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My understanding is that for some of the G10 currencies with negative rates (CHF, EUR), Swaption and Cap / Floor prices are quoted in terms of BOTH, normal and log-normal Vols. That in itself is not controversial, because these vols are self-consistent (you plug the quoted log-normal vol into the (shifted) log-normal formula: you get a specific price. You plug the normal vol into the normal option pricing formula: you must get the same price. Otherwise an identical option would have two different prices and someone would exploit the arbitrage.

What about the arising Greeks through and thereby hedging? I have even come across an implementation of the Libor market model which could switch between normal and shifted log-normal diffusion: don't these different models produce different Greeks? Intuitively, they shouldn't, but just looking at the basic Normal (Bachelier) vs. Log-normal (Black-Scholes) option pricing formulas, the Greeks will be different. Doesn't that imply that two different banks using two different models would calculate the risk differently, with one bank inherently miss-hedging?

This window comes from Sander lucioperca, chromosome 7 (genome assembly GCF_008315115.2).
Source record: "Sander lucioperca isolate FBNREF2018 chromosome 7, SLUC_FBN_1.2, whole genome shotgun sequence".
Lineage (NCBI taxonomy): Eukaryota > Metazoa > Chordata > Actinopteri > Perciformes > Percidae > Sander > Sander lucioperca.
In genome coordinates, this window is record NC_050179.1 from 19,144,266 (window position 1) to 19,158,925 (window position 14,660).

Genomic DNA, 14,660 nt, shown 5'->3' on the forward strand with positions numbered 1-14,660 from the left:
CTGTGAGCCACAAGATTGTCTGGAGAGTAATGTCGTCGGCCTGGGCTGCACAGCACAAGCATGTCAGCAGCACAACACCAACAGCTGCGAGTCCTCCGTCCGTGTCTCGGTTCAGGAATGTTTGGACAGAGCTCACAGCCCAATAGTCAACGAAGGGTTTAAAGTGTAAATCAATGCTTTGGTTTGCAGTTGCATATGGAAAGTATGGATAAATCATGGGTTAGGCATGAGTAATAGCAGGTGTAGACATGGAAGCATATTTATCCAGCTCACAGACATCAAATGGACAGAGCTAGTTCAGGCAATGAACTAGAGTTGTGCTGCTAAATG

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Yes, different banks using different models will get different Greeks. Some of them will be right and some of them will be wrong. What do we mean by right and wrong? ‘Right’ means that when the market moves, your Greeks closely predict how the market values of the options are moving. There are multiple examples in all asset classes (rates, equities, fx) where models and their associated Greeks have proven to be wrong , resulting in losses (or sometimes gains) at market makers.

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Greeks represent rates of price change. Obviously they vary across models, if they didn't, the models would agree on prices across all market scenarios and thus the models have to be the exact same, which is a contradiction.

As far as hedging goes, nobody has the right hedge. For a Greek to be 'true' the model should:

  1. Exactly capture the underlying dynamics, including exact calibration to the true dynamics. This is not possible.

  2. If the option market dynamics are inconsistent with the underlying (but consistent enough to avoid arbitrage), the model should take that into account. This too is not possible.

In practice, losses from discretized hedging overpower the errors that creep in during calculation of greeks due to the above.

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